The passing down of legacies

Copper Kasha and Kushi

TEXT & PHOTOGRAPHS BY RUPSHA BOSE
Varanasi, India

Bengali households often have a rich set of traditional items that are passed down as heirlooms from generation to generation. These are either pieces of jewellery, clothing, or any kind of utensil. For our family, it is the Pooja utensils that my mother received from my grandmother, and which my grandmother had once received from my great-grandmother. These unique Pooja utensils are something that every Bengali household boasts of; not only because of their beauty but also because of the names used for them. It is said that Bengali is one of the sweetest language, so, not only are our names are beautiful but the names of the objects we use are too. Like, Kosha, Kushi, Jalshankha, and Kulo. They are poetical in themselves.

These utensils are over 100 years old and were bought by my great-grandmother, Boroja Sundari Bose. She bought them in Varanasi in the early 1900’s, somewhere between 1906-1912. They have been passed to the women in every subsequent generation since, and since I am the only child, they will likely be passed down to me. For me, these utensils hold the long ongoing tradition of my family and the scent of my grandparents and great-grandparents. Within their aged metallic surfaces, live the memory and nostalgia reminding me of my roots.  

The utensils were passed down to my grandmother, Shailobala Bose and my grandfather, Narendra Kishore Bose from my great-grandparents, Boroja Sundari and Brajendra Kishore Bose. My grandmother then passed them down to my parents, Nanda and Bhaskar Jyoti Bose.

I have a habit of taking out all the utensils from my grandmother’s old chest and prepping them for the festival season. My mother avoids using them all the time because of the importance it holds for her and my father, but I make sure they are used at least twice a year, during Durga Puja and Kali Puja (Diwali). All the utensils are either made of shells, brass, bronze, or copper because these metals are considered auspicious for Puja.

There are two Jalshankhas in which water is poured during a Puja ceremony and Tulsi leaves are added for purity. One Jalshankha is made of shell and the other one is made of copper. Then there are two Koshas and one small Kushi used during Pujas to put Ganga jal and flowers. Then there is my Mom’s favorite Ghanti (bell) made of brass and has Sheshnaag carved over it. The detailing in the bell has eroded  with time but the Sheshnaag head is clearly visible. Another utensil that has a Naag on it is the Pancha Pradip and it is made of Brass. It is quite heavy because of the purity of the metal used. There are two standing Pradeeps made of brass – quite heavy, but beautiful, nonetheless. The last item is the Kulo which is used not only in Pujas but also during marriages. It is one of the most loved items of my mom.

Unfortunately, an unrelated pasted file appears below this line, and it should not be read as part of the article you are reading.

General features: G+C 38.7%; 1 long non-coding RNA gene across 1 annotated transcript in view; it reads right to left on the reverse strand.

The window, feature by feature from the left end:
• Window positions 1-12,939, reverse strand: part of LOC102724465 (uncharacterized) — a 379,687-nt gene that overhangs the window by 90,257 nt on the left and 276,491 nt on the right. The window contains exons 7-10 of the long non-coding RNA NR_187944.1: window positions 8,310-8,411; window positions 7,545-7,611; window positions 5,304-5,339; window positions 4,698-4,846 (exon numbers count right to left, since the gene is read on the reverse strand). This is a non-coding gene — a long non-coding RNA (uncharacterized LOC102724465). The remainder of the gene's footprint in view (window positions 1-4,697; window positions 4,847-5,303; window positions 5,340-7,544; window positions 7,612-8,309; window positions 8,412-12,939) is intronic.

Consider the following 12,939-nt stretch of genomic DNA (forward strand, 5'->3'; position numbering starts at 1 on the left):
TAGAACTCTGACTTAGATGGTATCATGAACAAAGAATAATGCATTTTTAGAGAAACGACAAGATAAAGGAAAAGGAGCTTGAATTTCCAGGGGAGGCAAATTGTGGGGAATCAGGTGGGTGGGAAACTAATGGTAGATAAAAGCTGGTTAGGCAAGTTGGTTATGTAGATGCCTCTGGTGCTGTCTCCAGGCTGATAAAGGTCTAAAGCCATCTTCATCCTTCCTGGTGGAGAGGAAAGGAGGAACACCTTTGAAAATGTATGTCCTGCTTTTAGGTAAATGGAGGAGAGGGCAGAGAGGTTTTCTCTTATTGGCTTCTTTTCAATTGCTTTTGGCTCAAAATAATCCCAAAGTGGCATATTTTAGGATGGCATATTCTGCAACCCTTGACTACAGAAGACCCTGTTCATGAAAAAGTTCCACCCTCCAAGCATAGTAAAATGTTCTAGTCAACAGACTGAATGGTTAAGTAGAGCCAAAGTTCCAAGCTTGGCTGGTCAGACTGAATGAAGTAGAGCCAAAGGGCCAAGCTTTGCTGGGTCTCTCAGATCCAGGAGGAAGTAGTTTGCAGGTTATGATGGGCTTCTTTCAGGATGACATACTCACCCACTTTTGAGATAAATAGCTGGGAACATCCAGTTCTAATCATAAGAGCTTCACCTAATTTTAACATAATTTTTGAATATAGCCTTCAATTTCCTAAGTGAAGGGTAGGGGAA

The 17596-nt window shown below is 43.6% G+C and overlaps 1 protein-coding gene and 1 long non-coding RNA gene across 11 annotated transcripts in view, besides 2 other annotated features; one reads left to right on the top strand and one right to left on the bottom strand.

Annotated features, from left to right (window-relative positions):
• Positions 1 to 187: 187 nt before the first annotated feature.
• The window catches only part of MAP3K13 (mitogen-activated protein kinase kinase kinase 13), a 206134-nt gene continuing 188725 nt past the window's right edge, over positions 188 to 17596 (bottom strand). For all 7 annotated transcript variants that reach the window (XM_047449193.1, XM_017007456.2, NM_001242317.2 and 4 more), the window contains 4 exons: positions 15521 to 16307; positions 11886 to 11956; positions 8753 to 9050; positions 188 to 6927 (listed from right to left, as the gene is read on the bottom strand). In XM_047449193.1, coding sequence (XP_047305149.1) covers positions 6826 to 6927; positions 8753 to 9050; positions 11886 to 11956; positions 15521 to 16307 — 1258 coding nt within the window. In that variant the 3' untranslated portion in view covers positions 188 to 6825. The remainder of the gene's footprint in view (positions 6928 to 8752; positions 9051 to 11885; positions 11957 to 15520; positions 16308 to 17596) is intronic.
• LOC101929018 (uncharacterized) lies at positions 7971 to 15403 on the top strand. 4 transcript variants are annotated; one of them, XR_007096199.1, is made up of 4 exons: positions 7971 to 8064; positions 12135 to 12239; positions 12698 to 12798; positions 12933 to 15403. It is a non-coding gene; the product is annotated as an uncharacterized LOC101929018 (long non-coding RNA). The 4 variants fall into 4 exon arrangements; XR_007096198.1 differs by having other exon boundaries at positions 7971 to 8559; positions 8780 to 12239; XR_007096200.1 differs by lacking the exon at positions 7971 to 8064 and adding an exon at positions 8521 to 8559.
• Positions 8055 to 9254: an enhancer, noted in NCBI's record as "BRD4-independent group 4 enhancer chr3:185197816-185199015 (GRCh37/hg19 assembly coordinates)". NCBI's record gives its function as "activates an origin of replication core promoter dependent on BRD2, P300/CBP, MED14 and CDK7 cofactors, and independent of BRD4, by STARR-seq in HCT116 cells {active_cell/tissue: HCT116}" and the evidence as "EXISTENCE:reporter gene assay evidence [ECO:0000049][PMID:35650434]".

My father polishes them once a year but makes sure that that actual shine of the metal is maintained to keep the memories attached to them alive. He says they reminds him of his mother and grandmother, the soft and musky smell of her saree, her wet hair, and the smell of incense sticks in the Puja room every morning. When my grandmother sat for her prayers, my father would sit  down beside her while she chanted the Geeta Stotra. She used these utensils every day, but to keep them from losing their antique charm, my parents use them only occasionally. After they are used, my dad gently cleans them and keeps them back in my grandmother’s old chest and they stay there for yet another year, waiting to be taken out and be adored.

Rupsha Bose's grandparents
Rupsha Bose’s grandparents

For my mother, it is my grandmother’s blessings and for me, it is the love I never actually got to experience because my grandmother passed away when I was 5 years old. All I remember about her is the soft white saree, her walking stick made of bull horn and how she loved narrating the Ramayana to me. When I inherit them, I will make sure that the tradition of rich Bengali culture and a Zamindari family is carried forward. I see these utensils twice a year and all I can say it that, ‘I have tears in my eyes every time I touch them.’

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